What are the Different Types of Farm Buildings?

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  • Written By: KD Morgan
  • Edited By: Bronwyn Harris
  • Last Modified Date: 28 September 2019
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The type of farm you run will dictate your farm buildings. Different types of farms require specific buildings and outbuildings to run an efficient operation. Most farms have a main barn and several outbuildings. They also have a farmhouse for the owners and some form of bunkhouse for caretaker or farmhand housing. The main barn and farmhouse are usually stick buildings. The outbuildings can be either metal or stick.

For farms that raise animals and livestock, the main barn houses the animals. For horses, there will be rows of stalls, a grooming area, a tack room and perhaps a stall shower. For cattle, goats, llamas and sheep, the main barn will be a place of refuge for them to get out of the weather. Major projects such as milking, birthing and sheering may be performed there as well. Within the main barn is usually a storage room that holds supply items pertinent to your line of business. Confinement buildings or livestock pens are mainly used for pigs and poultry.

Outbuildings for most animal farms will include a hay barn. It is important to have a separate building to house your hay as it has the potential to spontaneously combust and you do not want it near your livestock. Within the hay barn, you should have a grain room or area for supplemental feeding.


It is important to have a large equipment building to store machinery, tools and house farm vehicles such as tractors and their attachments. These could include blades, harrows, hole diggers, mowers and tillers. Rider mowers, weed-eaters and smaller pieces of equipment should also have a place to be stored during harsh weather. In cold climate regions, batteries need to be removed and equipment needs to be winterized and stored in a protected environment. Tractors that are used during these winter months need access to plug-in heaters.

A fuel storage shed is also recommended as one of your farm buildings to house any combustibles. Other farm buildings include feedlots that are often enclosed or covered for protection from sun and weather. Many older farms include a well house. Horse farms often have an indoor arena for training and working with horses or during times when it is inappropriate to ride outside. Three-sided run in shelters are often positioned in pastures for protection from sun and weather.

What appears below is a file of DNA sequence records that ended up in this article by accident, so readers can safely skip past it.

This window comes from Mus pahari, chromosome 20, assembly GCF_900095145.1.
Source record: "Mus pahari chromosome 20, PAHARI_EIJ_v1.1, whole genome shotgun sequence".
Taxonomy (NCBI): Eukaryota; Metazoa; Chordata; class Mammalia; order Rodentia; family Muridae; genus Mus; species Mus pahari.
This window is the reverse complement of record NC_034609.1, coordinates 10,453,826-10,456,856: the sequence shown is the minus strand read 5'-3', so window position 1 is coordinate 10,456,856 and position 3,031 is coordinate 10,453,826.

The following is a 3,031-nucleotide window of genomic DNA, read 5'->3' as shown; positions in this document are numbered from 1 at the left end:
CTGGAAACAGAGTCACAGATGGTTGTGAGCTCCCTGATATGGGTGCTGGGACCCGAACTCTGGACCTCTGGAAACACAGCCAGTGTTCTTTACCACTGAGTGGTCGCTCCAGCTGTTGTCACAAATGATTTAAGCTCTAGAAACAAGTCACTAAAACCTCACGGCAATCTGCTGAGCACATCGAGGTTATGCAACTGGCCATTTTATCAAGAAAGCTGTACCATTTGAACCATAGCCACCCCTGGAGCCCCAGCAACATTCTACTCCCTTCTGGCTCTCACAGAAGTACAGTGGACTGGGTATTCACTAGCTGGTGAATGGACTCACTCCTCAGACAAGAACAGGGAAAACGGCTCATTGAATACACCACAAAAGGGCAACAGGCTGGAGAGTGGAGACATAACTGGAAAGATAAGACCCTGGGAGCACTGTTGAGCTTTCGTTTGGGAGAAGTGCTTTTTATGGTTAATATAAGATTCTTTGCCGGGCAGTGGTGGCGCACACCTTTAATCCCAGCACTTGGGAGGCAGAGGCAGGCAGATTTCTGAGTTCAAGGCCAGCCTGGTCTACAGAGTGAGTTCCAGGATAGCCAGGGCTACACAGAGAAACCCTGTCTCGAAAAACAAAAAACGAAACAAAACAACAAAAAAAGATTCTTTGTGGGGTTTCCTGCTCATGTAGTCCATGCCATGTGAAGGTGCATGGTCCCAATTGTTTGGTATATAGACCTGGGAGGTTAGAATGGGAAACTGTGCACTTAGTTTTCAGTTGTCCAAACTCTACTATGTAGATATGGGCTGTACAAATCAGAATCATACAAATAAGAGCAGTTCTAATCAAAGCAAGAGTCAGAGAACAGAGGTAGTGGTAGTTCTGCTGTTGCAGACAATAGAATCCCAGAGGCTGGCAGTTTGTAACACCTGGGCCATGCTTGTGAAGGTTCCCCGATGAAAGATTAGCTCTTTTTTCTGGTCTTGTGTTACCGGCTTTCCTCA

For crop farming, an equipment, machinery and vehicle storage building are still necessary. For these operations, one of the most important farm buildings is a grain storage silo to house your harvest, such as corn, oats, soybeans or wheat. If you have a silo on site for crop storage, you can hold your crop until the market can offer the best price. It also allows for a faster harvest, as you do not have to stop and drive your product to a public granary.

For vineyard farming, a place to process the grapes is needed. Then, of course a wine cellar is mandatory. Fruit farms will also need an area suitable for storage.


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Post 2

@myharley - I always notice old farm buildings when driving along the highways. You don't see as many of the old, wooden building and barns as you used to. Many of the modern building are put together as metal building kits.

There is nothing quite like an old, sturdy barn though. We had a big barn with stalls for our horses and that was one of my favorite places to hang out. They can be functional and provide you with many memories also.

Post 1

Oh, the memories I have of a hay barn. You don't seem to see many of them along side the road anymore. They seem to have been replaced by morton buildings and more modern looking structures.

I did not live on a farm, but we had an old hay barn on our property that we loved to climb in and play. It was not very functional for our property, but sure provided a lot of fun memories.

Most farm buildings are very crucial for the overall farm operation and provide safety and protection for livestock and machinery.

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